The General Data Protection Regulation (GDPR) places the responsibility for proving compliance squarely with those who process data:
You must comply with the Principles, and demonstrating you have done so is your responsibility
It's an expectation and requirement of the regulation that you will have suitable systems and processes in place to ensure that you are lawfully processing data and can demonstrate that you are conforming to the requirements of the GDPR (Article 24)
Those articles do include some provision for the consideration of cost versus the risk to the individual posed by a breach of data, but considering the widespread availability of solutions to many of the security issues it seems unlikely that their cost would be considered a suitable reason for their absence.
What this means for SMEs
- You need to have internal processes for the correct handling of data in accordance with the GDPR and you need to make sure that staff are trained to understand and follow those processes and that you audit that they are doing so.
- You should build data security into your organisation at every layer. This will be especially relevant for computer networks, software and websites, but also applies to the physical security of paper records.
- It is not a strict requirement, but you would be very well advised to consider technical solutions that limit what data would be included in the case of a breach. Anonymization, pseudonymisation and encryption are all useful tools here.
- You should review processes and ensure you are only gathering the personal data you need and that you are only keeping it for as long as it is needed ('Data Minimisation')
- Computer network security should be a high priority, ensure everything is patched and up to date. Use current versions of software and do not use pirated software.
- Article 32 includes a requirement to have the "ability to restore the availability and access to personal data in a timely manner in the event of a physical or technical incident". That certainly means you need a robust (and tested) back up procedure for electronically stored data (whether that be on your own premises or on a provider's server in the cloud), but also could be interpreted as meaning you should have copies of records held on paper so that should a physical incident such as flood or fire occur you are able to restore the lost data.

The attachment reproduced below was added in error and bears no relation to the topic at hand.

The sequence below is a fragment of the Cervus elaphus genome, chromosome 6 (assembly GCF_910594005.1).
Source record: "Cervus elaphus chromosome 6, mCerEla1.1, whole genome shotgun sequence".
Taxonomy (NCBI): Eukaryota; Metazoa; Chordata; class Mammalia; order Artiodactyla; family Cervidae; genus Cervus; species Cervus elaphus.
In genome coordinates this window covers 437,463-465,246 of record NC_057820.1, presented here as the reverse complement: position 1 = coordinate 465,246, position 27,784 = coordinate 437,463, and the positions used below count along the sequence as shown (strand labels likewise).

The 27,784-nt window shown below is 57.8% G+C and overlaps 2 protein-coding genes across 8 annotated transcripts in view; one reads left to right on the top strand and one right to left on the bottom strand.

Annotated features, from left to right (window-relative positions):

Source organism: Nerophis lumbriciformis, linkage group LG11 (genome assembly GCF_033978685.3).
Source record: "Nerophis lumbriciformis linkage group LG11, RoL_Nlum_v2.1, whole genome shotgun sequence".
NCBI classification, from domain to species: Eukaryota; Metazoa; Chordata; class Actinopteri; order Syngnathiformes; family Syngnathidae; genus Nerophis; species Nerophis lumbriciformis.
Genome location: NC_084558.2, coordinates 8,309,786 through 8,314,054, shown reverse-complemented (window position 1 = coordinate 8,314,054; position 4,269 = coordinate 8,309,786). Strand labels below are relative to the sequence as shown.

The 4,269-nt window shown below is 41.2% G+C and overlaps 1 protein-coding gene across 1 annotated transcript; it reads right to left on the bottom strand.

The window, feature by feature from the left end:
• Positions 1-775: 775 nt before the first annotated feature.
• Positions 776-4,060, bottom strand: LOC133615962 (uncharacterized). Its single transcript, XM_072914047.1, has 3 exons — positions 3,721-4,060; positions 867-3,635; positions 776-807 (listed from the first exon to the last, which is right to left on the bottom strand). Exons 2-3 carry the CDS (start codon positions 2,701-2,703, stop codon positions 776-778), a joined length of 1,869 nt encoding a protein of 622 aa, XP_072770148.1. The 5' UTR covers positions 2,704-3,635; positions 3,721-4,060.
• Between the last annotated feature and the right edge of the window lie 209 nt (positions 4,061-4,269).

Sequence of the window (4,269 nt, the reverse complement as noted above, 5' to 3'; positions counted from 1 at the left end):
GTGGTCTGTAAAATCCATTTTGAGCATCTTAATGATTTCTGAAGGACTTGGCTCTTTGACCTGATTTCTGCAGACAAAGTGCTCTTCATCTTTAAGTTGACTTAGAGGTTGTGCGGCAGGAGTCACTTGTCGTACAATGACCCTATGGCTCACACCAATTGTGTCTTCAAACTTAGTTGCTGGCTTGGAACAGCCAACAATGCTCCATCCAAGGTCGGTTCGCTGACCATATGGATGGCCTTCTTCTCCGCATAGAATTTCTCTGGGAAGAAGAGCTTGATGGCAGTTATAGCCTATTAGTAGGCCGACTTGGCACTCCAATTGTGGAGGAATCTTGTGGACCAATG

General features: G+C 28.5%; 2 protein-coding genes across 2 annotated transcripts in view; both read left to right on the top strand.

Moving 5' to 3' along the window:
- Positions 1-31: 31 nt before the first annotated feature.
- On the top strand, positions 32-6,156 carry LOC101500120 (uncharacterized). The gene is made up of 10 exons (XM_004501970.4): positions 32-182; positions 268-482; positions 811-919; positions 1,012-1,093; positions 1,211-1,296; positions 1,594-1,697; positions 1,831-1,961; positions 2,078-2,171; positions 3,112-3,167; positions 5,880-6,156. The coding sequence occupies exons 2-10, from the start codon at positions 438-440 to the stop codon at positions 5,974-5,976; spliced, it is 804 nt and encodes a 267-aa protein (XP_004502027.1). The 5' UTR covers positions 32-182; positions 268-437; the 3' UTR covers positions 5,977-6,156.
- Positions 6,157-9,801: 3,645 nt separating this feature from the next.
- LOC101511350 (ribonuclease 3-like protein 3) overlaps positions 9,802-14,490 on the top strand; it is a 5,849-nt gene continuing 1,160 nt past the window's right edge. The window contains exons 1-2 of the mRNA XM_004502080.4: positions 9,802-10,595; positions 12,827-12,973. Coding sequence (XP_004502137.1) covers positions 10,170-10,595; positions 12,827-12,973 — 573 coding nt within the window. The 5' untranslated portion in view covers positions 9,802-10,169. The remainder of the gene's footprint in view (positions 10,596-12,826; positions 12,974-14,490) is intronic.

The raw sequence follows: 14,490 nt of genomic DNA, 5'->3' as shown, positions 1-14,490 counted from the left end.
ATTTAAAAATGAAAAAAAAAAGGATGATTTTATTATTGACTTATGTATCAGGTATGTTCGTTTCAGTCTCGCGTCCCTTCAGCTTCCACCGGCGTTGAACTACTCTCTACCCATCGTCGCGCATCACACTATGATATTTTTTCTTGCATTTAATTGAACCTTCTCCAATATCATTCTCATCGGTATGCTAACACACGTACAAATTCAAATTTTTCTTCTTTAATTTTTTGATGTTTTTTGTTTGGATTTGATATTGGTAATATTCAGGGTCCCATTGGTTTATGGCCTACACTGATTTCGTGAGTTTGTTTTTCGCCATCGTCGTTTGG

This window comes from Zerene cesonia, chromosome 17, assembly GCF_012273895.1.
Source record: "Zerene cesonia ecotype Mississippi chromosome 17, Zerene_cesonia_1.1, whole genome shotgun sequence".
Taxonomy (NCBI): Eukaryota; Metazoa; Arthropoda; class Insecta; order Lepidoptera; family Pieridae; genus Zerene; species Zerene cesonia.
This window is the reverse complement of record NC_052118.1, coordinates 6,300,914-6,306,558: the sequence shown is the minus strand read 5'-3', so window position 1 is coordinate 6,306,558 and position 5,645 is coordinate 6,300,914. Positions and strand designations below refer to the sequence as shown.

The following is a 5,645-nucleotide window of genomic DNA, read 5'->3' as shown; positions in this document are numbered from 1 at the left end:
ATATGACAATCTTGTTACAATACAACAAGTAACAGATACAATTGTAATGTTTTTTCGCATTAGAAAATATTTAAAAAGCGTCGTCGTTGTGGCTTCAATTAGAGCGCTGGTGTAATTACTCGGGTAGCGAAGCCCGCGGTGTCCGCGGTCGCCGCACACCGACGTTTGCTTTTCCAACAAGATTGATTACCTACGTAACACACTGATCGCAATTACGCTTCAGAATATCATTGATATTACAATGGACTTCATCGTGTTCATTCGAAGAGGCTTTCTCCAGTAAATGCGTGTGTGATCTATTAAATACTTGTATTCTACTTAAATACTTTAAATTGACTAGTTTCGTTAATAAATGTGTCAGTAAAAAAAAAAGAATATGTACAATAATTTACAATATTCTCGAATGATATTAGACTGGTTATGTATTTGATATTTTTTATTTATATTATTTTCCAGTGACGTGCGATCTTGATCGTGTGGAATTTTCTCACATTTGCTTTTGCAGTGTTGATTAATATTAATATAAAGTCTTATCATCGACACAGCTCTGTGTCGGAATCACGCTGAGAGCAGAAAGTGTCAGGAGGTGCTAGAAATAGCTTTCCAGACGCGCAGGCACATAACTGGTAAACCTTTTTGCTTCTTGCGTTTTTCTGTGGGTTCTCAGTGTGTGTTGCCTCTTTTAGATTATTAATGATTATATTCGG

- If your website allows a user access to their personal data (such as on a My Profile type page) then website security should be of the highest priority. Ensure that your website server is running on a fully patched operating system and that the web server software and any website software and frameworks are fully patched and up to date too.
- Ensure that the programmatic code of your website is written in a manner that provides security and is written and tested by software developers who understand how to implement security correctly.
- You should employ companies that are separate to your existing IT and software providers to test and audit the security of your network and website on a regular basis.
- For everything computer related consider support agreements with your suppliers that require them to keep things up to date and audit that this work is done.
Keeping records of data processing
Article 30 lays out the requirements for record keeping. This is the article that has led to all of the confusion about whether GDPR applies to businesses of less than 250 employees (which it definitely does).